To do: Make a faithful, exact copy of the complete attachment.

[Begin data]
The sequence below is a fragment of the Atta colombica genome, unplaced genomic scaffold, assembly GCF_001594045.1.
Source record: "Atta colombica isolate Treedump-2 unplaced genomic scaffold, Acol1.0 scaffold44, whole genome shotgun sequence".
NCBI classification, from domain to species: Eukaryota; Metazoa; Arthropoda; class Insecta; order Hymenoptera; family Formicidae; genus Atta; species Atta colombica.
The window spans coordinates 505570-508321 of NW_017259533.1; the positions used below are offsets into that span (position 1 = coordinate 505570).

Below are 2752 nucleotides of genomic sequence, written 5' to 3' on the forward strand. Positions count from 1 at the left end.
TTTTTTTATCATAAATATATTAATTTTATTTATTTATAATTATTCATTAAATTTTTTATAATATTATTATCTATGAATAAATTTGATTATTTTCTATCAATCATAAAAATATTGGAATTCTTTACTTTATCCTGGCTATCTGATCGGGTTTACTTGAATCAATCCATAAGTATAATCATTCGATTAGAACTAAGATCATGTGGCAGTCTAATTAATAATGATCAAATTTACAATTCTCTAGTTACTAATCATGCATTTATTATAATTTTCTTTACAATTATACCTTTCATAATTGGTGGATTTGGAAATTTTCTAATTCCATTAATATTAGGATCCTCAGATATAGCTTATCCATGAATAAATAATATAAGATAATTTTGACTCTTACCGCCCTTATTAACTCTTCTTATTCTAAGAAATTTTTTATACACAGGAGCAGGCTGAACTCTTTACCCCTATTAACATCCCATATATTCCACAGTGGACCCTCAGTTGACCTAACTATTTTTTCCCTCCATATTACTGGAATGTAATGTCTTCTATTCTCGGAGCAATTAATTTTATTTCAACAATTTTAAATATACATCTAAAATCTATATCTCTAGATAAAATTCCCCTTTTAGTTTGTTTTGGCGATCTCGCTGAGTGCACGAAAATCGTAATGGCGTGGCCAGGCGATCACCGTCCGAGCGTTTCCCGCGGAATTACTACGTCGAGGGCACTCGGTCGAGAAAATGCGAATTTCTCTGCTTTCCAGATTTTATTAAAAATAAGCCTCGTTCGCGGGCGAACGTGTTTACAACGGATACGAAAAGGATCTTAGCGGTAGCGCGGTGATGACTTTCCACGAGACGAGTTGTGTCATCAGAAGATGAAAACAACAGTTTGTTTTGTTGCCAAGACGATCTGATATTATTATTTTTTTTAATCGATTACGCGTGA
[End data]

The sequence below is a fragment of the Atta colombica genome, unplaced genomic scaffold, assembly GCF_001594045.1.
Source record: "Atta colombica isolate Treedump-2 unplaced genomic scaffold, Acol1.0 scaffold44, whole genome shotgun sequence".
NCBI classification, from domain to species: Eukaryota; Metazoa; Arthropoda; class Insecta; order Hymenoptera; family Formicidae; genus Atta; species Atta colombica.
The window spans coordinates 505570-508321 of NW_017259533.1; the positions used below are offsets into that span (position 1 = coordinate 505570).

Below are 2752 nucleotides of genomic sequence, written 5' to 3' on the forward strand. Positions count from 1 at the left end.
TTTTTTTATCATAAATATATTAATTTTATTTATTTATAATTATTCATTAAATTTTTTATAATATTATTATCTATGAATAAATTTGATTATTTTCTATCAATCATAAAAATATTGGAATTCTTTACTTTATCCTGGCTATCTGATCGGGTTTACTTGAATCAATCCATAAGTATAATCATTCGATTAGAACTAAGATCATGTGGCAGTCTAATTAATAATGATCAAATTTACAATTCTCTAGTTACTAATCATGCATTTATTATAATTTTCTTTACAATTATACCTTTCATAATTGGTGGATTTGGAAATTTTCTAATTCCATTAATATTAGGATCCTCAGATATAGCTTATCCATGAATAAATAATATAAGATAATTTTGACTCTTACCGCCCTTATTAACTCTTCTTATTCTAAGAAATTTTTTATACACAGGAGCAGGCTGAACTCTTTACCCCTATTAACATCCCATATATTCCACAGTGGACCCTCAGTTGACCTAACTATTTTTTCCCTCCATATTACTGGAATGTAATGTCTTCTATTCTCGGAGCAATTAATTTTATTTCAACAATTTTAAATATACATCTAAAATCTATATCTCTAGATAAAATTCCCCTTTTAGTTTGTTTTGGCGATCTCGCTGAGTGCACGAAAATCGTAATGGCGTGGCCAGGCGATCACCGTCCGAGCGTTTCCCGCGGAATTACTACGTCGAGGGCACTCGGTCGAGAAAATGCGAATTTCTCTGCTTTCCAGATTTTATTAAAAATAAGCCTCGTTCGCGGGCGAACGTGTTTACAACGGATACGAAAAGGATCTTAGCGGTAGCGCGGTGATGACTTTCCACGAGACGAGTTGTGTCATCAGAAGATGAAAACAACAGTTTGTTTTGTTGCCAAGACGATCTGATATTATTATTTTTTTTAATCGATTACGCGTGA